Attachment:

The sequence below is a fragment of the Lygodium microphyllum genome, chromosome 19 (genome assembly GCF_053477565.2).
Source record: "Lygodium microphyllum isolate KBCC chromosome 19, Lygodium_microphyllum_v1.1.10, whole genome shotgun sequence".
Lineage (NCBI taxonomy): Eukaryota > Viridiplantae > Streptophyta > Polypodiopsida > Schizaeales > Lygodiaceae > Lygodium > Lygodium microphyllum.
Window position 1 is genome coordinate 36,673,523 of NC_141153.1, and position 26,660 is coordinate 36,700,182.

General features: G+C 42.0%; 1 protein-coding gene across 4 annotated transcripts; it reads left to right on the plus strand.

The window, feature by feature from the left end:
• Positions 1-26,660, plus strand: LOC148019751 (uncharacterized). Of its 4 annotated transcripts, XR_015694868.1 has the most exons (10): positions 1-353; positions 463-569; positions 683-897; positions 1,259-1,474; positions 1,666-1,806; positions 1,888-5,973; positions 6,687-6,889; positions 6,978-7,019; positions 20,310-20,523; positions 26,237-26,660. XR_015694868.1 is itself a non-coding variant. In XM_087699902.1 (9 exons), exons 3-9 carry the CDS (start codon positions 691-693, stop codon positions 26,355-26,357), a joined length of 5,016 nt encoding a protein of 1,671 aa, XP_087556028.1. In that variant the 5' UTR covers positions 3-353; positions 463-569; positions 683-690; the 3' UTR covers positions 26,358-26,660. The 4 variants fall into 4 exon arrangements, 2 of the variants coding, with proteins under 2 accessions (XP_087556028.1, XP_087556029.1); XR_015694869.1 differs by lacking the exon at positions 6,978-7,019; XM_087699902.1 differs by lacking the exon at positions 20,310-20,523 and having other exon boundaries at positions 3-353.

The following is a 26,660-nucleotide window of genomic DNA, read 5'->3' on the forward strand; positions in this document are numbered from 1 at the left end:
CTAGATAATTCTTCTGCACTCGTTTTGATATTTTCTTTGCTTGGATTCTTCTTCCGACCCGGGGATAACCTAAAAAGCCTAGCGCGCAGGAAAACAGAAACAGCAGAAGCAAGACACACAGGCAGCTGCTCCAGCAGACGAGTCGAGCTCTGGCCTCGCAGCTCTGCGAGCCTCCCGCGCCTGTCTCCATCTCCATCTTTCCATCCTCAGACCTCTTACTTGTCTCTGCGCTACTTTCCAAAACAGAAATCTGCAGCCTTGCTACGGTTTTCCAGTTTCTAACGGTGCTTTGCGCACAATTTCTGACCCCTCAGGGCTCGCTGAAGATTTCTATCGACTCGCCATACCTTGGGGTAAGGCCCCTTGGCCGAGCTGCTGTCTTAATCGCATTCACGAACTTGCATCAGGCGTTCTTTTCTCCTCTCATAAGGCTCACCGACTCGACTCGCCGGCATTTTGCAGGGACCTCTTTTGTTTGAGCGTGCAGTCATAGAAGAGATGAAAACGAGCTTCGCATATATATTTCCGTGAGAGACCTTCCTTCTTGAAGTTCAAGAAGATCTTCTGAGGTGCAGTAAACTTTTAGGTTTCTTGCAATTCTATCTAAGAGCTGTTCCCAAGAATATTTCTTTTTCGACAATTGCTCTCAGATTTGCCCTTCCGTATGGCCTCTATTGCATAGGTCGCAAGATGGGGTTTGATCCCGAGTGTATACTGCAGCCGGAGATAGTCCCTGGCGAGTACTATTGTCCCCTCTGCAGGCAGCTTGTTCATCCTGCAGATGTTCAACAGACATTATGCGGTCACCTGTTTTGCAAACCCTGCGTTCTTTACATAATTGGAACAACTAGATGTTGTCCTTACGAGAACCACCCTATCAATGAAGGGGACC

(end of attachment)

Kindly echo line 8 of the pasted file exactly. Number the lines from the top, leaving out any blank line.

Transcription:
The following is a 26,660-nucleotide window of genomic DNA, read 5'->3' on the forward strand; positions in this document are numbered from 1 at the left end: